Friday, October 26, 2007

Swans, coots, red-tailed hawks, and an immature eagle on my way home

On my way back home from Duluth, last Saturday, I made a quick stop by Crex Meadows. It was already late afternoon so I did not have much time before the sun set. I started out down by Phantom Lake where I found some trumpeter swans with a pair of cygnets.
The cygnets, which were prolly hatched in June, are almost the size of the adults. Their beaks are changing from the juvenile pink color to the black that they will have as adults and their feathers are changing from gray to white.The cygnets will stay with the parents and migrate south. They will return with the parents next spring and then will be on their own when the adults begin to nest again.
I also spotted a few American coots at Phantom Lake. Many people think that coots are a type of duck but they are actually a member of the Railidae family. One of the main differences between coots and ducks is that coots have lobed toes instead of webbed feet like ducks.

As I continued my tour around crex I spotted quite a few more trumpeter swans, they certainly are doing well breeding at Crex, as well as a large number of Canadian geese and mallards. Because Crex is pretty large most people tour it by car which makes it a bit more difficult to get pictures of passerines. I did get an American tree sparrow to come out and pose for me though.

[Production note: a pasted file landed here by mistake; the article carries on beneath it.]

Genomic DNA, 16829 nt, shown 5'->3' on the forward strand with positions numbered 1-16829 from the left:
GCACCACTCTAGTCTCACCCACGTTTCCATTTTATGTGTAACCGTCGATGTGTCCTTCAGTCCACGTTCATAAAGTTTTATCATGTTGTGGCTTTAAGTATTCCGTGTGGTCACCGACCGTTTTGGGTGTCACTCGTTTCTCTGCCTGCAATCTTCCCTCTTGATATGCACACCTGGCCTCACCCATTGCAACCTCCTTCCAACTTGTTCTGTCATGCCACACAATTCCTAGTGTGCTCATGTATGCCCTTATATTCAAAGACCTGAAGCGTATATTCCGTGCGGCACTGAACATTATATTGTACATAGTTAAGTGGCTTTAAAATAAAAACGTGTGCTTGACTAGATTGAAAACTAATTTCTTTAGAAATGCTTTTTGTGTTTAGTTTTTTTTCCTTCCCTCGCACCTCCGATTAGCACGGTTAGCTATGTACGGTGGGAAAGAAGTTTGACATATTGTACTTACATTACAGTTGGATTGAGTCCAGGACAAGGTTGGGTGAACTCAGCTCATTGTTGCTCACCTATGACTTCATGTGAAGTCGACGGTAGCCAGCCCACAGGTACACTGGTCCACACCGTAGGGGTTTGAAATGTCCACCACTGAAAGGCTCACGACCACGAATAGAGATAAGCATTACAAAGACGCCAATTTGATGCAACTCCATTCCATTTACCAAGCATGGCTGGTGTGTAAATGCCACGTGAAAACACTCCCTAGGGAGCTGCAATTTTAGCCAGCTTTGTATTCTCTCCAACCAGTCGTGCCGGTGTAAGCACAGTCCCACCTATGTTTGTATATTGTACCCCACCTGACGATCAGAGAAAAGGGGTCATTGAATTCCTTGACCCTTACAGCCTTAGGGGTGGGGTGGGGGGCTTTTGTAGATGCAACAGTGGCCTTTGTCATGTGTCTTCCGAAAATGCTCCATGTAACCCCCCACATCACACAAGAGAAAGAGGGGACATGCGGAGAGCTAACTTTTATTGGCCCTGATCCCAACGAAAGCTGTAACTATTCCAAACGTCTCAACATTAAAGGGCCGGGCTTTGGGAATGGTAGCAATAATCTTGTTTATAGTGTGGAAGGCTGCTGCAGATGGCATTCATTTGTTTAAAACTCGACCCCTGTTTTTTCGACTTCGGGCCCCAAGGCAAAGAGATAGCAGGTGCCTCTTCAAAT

The fall migration of raptors is in full swing. Many of the red-tailed hawks that have passed through Hawk Ridge recently stop at places like Crex to find food before continuing their migration. I saw quite a few re-tails that afternoon including this one who was perched in a tree right on the side of the road. Using my car as a blind I was able to get a few shots before he decided he did not like the car and he flew off. I also spotted an immature eagle who was perched in a tree a little ways off. Crex usually has a few pairs of breeding eagles in the spring. It is likely, as the weather gets colder and the water freezes, that this eagle will migrate south to the Wabasha, MN area. Typically in the winter 200 or more eagles migrate to the area between RedWing, MN and Wabasha in areas where the Mississippi River does not freeze. They do not migrate because they are directly affected by the cold they migrate because they require open water so that they can hunt fish.
Crex Meadows is the same location where Michelle and I rescued a different immature eagle in August. I contacted the Raptor center about the eagle again, last week, and they are still working with him trying to get his wing into flying shape so that he can be released.

1 comment:

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I was curious about what are the differences between eagles and hawks, maybe their size, in my opinion I've seen eagles that have considerable size.